As advanced as it is, information technology in the hospitality industry is still going forward. Intelligent booking systems enable rapid and efficient guest feedback, along with the ability to predict who is likely to use the hotel again and inform them via e-mail or text messages when good deals arrive. Hotels with room service or other guest services can offer their menus online, allowing for quick updates, high-quality photos, and other ways to allow guests to see and order services before they even arrive. There are also advances in terms of payroll and inventory which make information technology a valuable asset for saving money and maximizing profits. The unique nature of the hospitality industry makes it a great place for new and emerging information technology, and forward-thinking hotel owners and managers are always looking for smart equipment and software to invest in.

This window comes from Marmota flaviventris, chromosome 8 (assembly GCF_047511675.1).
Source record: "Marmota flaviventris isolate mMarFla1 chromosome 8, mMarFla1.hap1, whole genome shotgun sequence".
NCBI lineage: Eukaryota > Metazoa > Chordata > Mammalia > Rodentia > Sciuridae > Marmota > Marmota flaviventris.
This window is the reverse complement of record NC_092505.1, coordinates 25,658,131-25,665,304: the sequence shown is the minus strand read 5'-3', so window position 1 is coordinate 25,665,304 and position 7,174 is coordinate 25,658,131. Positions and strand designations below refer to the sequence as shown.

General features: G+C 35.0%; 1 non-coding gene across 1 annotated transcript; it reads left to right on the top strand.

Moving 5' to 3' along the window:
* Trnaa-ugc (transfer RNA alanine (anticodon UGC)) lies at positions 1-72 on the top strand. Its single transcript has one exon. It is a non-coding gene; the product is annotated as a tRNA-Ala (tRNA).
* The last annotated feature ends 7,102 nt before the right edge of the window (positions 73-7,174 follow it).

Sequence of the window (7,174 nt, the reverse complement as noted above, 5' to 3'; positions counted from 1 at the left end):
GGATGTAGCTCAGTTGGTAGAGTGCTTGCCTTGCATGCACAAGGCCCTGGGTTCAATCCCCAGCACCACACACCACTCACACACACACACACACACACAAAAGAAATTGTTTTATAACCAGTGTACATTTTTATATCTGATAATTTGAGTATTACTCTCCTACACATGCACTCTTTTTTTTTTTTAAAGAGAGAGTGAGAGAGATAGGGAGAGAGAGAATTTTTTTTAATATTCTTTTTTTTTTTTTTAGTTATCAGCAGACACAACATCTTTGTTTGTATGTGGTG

Project Management – Why Information Technology Projects Fail


To understand the reason why Information Technology projects fail, it’s important to understand the roles people play in delivering IT projects.

The Players

The Business (often referred to as the project “sponsor”) drives the project. Whether it is a new application to improve business processes or upgraded hardware, the project itself is driven by The Business that generates revenue for the company.

Business Analysts are key players in IT project delivery. The Business knows what the end result should be, whether it is cost savings, improved revenue or any other desired result. Unfortunately, technical project staff generally understand their own specific disciplines and rarely grasp the big picture or business concepts that drive projects. The Business Analyst gains an understanding of the big picture and translates it into technical requirements so technical project staff can architect, design deploy and operate a solution.